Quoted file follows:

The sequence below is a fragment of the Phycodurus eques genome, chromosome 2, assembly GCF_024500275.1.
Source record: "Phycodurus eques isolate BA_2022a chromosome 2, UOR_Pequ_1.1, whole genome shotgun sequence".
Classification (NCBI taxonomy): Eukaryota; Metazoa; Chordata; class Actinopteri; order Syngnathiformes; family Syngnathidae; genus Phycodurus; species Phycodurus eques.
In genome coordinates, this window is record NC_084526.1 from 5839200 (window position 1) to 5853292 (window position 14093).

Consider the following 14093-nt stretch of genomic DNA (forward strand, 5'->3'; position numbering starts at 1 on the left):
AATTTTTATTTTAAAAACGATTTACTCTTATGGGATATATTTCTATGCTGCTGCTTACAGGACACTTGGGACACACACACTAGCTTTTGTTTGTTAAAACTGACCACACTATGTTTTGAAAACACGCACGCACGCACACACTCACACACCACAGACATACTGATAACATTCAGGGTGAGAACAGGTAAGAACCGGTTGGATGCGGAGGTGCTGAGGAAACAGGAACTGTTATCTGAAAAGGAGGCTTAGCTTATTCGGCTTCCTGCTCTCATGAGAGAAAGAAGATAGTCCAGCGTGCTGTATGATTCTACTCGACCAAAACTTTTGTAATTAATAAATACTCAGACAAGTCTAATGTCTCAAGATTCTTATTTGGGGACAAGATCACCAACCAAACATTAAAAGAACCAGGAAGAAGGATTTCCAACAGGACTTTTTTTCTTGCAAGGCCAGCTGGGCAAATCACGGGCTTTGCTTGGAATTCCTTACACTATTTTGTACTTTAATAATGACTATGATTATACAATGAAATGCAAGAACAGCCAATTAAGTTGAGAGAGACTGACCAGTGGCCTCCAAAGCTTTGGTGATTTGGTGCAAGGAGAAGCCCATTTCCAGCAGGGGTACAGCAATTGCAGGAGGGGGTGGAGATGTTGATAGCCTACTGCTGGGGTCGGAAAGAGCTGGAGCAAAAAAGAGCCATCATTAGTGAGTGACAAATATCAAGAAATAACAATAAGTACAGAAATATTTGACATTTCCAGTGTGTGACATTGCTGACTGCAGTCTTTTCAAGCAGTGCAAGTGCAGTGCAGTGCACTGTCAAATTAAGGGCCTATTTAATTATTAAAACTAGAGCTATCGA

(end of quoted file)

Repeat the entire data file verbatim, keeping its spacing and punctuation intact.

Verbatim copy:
The sequence below is a fragment of the Phycodurus eques genome, chromosome 2, assembly GCF_024500275.1.
Source record: "Phycodurus eques isolate BA_2022a chromosome 2, UOR_Pequ_1.1, whole genome shotgun sequence".
Classification (NCBI taxonomy): Eukaryota; Metazoa; Chordata; class Actinopteri; order Syngnathiformes; family Syngnathidae; genus Phycodurus; species Phycodurus eques.
In genome coordinates, this window is record NC_084526.1 from 5839200 (window position 1) to 5853292 (window position 14093).

Consider the following 14093-nt stretch of genomic DNA (forward strand, 5'->3'; position numbering starts at 1 on the left):
AATTTTTATTTTAAAAACGATTTACTCTTATGGGATATATTTCTATGCTGCTGCTTACAGGACACTTGGGACACACACACTAGCTTTTGTTTGTTAAAACTGACCACACTATGTTTTGAAAACACGCACGCACGCACACACTCACACACCACAGACATACTGATAACATTCAGGGTGAGAACAGGTAAGAACCGGTTGGATGCGGAGGTGCTGAGGAAACAGGAACTGTTATCTGAAAAGGAGGCTTAGCTTATTCGGCTTCCTGCTCTCATGAGAGAAAGAAGATAGTCCAGCGTGCTGTATGATTCTACTCGACCAAAACTTTTGTAATTAATAAATACTCAGACAAGTCTAATGTCTCAAGATTCTTATTTGGGGACAAGATCACCAACCAAACATTAAAAGAACCAGGAAGAAGGATTTCCAACAGGACTTTTTTTCTTGCAAGGCCAGCTGGGCAAATCACGGGCTTTGCTTGGAATTCCTTACACTATTTTGTACTTTAATAATGACTATGATTATACAATGAAATGCAAGAACAGCCAATTAAGTTGAGAGAGACTGACCAGTGGCCTCCAAAGCTTTGGTGATTTGGTGCAAGGAGAAGCCCATTTCCAGCAGGGGTACAGCAATTGCAGGAGGGGGTGGAGATGTTGATAGCCTACTGCTGGGGTCGGAAAGAGCTGGAGCAAAAAAGAGCCATCATTAGTGAGTGACAAATATCAAGAAATAACAATAAGTACAGAAATATTTGACATTTCCAGTGTGTGACATTGCTGACTGCAGTCTTTTCAAGCAGTGCAAGTGCAGTGCAGTGCACTGTCAAATTAAGGGCCTATTTAATTATTAAAACTAGAGCTATCGA